Tie-in books are a huge and largely unheralded part of the publishing industry, sold everywhere from Barnes & Noble and Amazon to drugstores and theme-park gift shops. Before I wrote a media tie-in, I had no idea of the scale of the business. The Star Wars novel series began in 1976—the novelization of the first movie actually predated the 1977 cinematic release—and today boasts more than 125 millions copies in print. It’s been estimated that 1 to 2 percent of the audience of any given film, TV show, or game will buy a tie-in book related to that media property. If that audience is, say, 10 million strong, a tie-in book might sell 100,000 to 200,000 copies.
The writer Max Allan Collins did even better. His first tie-in novel, Dick Tracy—a novelization of the 1990 film—sold “a million copies or so,” he told me. Before that, he’d been a crime novelist and comic-book writer who also scripted the Dick Tracy newspaper strip. Collins was the obvious choice to write the tie-in, which sold spectacularly in the wake of film’s success.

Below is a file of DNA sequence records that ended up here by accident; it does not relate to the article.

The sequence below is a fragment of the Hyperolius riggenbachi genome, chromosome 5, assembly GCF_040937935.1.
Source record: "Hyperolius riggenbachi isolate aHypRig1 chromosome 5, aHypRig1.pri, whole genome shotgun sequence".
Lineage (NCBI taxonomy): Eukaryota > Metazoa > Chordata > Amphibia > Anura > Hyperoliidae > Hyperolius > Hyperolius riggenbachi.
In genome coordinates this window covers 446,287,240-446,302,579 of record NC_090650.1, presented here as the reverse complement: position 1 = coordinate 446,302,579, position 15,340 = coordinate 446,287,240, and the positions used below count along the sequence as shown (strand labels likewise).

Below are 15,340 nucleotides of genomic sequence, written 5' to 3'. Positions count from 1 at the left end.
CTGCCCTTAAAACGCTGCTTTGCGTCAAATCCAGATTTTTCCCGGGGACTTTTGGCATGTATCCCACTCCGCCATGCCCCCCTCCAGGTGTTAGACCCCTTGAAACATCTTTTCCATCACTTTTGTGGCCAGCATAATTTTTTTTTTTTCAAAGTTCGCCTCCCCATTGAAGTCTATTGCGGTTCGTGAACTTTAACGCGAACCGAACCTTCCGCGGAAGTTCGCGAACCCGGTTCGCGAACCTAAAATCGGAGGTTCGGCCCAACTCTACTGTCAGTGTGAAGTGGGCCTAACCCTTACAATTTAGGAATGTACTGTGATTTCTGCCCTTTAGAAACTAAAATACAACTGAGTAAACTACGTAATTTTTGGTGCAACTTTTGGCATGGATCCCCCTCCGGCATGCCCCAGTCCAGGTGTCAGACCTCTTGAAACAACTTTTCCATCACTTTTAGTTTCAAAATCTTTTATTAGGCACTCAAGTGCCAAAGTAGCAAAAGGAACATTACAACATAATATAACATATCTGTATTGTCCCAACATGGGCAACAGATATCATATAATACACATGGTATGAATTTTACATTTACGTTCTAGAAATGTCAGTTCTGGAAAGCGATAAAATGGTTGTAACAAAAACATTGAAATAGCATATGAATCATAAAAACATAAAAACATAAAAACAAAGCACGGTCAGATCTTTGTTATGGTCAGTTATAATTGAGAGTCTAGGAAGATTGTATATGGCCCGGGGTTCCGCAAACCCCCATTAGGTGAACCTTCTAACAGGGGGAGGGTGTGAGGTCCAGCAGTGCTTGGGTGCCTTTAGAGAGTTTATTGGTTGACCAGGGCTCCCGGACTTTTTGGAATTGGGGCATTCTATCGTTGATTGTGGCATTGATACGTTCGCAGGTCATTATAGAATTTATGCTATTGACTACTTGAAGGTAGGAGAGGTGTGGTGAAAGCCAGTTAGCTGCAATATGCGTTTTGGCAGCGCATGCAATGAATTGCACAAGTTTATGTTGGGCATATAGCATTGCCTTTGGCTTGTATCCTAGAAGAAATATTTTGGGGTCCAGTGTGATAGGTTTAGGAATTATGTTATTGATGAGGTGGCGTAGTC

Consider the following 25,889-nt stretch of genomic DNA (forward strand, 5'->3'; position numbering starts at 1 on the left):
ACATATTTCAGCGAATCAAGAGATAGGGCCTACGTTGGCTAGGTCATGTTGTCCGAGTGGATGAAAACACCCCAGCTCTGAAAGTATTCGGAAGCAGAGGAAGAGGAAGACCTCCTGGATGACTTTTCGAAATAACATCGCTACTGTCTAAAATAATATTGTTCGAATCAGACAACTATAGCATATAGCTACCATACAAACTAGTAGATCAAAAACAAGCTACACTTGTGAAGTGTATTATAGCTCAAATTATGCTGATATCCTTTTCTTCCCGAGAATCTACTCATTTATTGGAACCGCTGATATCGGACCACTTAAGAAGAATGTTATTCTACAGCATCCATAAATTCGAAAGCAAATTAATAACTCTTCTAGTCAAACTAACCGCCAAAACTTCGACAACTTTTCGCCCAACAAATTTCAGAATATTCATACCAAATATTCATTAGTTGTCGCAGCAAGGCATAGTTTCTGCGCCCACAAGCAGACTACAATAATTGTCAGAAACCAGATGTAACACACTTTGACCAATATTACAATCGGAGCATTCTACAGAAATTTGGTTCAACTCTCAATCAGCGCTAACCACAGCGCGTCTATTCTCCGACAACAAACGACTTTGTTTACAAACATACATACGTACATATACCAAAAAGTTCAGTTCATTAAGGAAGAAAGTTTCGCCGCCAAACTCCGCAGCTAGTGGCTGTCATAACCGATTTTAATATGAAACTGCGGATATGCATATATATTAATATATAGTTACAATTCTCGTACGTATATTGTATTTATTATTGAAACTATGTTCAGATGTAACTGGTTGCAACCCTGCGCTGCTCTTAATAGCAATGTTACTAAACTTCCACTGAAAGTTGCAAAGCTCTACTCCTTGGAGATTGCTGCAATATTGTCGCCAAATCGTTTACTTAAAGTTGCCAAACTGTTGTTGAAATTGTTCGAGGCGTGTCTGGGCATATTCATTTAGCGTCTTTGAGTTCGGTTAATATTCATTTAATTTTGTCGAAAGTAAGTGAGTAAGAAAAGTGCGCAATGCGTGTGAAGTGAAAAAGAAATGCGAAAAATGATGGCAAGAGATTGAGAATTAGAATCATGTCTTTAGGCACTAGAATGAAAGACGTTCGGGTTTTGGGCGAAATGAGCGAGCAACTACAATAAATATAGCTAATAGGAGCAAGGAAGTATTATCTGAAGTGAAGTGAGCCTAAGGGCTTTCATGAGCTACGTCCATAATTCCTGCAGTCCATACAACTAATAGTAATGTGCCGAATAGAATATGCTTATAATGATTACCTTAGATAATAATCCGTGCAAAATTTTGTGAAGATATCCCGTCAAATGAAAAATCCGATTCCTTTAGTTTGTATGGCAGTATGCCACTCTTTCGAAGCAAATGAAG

Yet Collins realized that his novelization, despite being the biggest seller of his career by a mile, wouldn’t win him many accolades. “Because you are using someone else’s ideas, your contribution is obviously secondary,” Collins said. Since Dick Tracy, he’s novelized dozens of TV shows and movies including G.I. Joe, The X-Files, The Mummy, CSI: Miami, and Saving Private Ryan. “But the criticism comes from people who haven’t had to write one. It’s tough. Movies and novels are hugely different forms of narrative—the novel is interior, the film exterior.”